If your go-to web browser is Chrome then it’s a good idea to make sure you are using the very latest version. Google has just announced the release of a new M99 version of its hugely popular software and anyone who upgrades to it will find their web sessions feel infinitely faster.
In fact, those who use one of the latest M1-powered Macs will get an experience that’s around 43 per cent quicker than it was 18 months ago.
“We’re excited to announce that in M99, Chrome on Mac has achieved the highest score to date of any browser – 300 – in Apple’s Speedometer browser responsiveness benchmark,” said Max Christoff, Senior Director, Chrome Engineering.
Google is also boasting that those with an Android phone in their pockets will see a big leap in power with pages now loading around 15 per cent faster when upgrading to Chrome 99.
“Combined with recent graphics optimizations, our tests have also shown Chrome’s graphics performance to be 15% faster than Safari. Overall, since launching Chrome on M1-based Macs in late 2020, Chrome is now 43% faster than it was just 17 months ago,” Christoff confirmed.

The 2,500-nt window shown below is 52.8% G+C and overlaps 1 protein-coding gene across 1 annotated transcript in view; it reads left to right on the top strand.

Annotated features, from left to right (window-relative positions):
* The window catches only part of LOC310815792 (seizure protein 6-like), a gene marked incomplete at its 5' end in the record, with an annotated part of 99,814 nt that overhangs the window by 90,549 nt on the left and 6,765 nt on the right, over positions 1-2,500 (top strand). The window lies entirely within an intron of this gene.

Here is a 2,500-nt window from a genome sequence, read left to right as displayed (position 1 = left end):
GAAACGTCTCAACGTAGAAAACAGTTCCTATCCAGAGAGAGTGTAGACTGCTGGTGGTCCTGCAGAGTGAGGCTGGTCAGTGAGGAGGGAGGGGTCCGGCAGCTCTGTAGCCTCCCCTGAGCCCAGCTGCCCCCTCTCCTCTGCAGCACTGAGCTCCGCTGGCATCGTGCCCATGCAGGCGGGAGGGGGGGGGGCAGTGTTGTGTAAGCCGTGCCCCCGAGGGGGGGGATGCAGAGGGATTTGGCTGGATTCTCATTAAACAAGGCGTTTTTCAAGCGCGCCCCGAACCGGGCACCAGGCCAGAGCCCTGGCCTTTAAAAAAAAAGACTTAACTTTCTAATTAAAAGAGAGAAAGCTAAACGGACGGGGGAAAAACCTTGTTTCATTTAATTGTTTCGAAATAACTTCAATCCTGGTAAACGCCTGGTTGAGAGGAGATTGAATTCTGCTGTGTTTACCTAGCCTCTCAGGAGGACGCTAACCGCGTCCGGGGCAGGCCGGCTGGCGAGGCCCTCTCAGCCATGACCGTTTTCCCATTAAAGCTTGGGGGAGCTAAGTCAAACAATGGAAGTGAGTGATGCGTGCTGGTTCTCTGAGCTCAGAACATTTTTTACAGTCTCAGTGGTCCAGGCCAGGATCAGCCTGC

“Chrome continues to get faster on Android as well. Loading a page now takes 15% less time, thanks to prioritizing critical navigation moments on the browser user interface thread.”
To make If you use Chrome then it’s worth checking that your Windows 10 PC, Mac or Chromebook is running the latest software.
To do this simply launch your browser, head to Chrome in your menu bar and tap “About Chrome.”
Here you’ll see which version of Chrome you are running and if your browser is ready to be upgraded or not.
Once you tap the update button, Chrome should relaunch and the version number should switch to build 99.0.4844.51.
So that’s the good news about Chrome 99 but be warned about upcoming Chrome 100.
It’s thought Google will push out this upgrade in the coming weeks and there’s a chance it will wreak havoc on the internet.
This impending digital disaster is all to do with Chrome’s new identity and the way websites interact with this popular software. Most online sites are configured to be viewed on a browser with a two-digit name but things will soon change to three digits and it could have huge implications especially if developers haven’t prepared themselves for the small but dramatic change.
According to Mozilla, both Firefox and Chrome have been running experiments to help detect possible website breakages. These tests will continue to run until the release of version 100.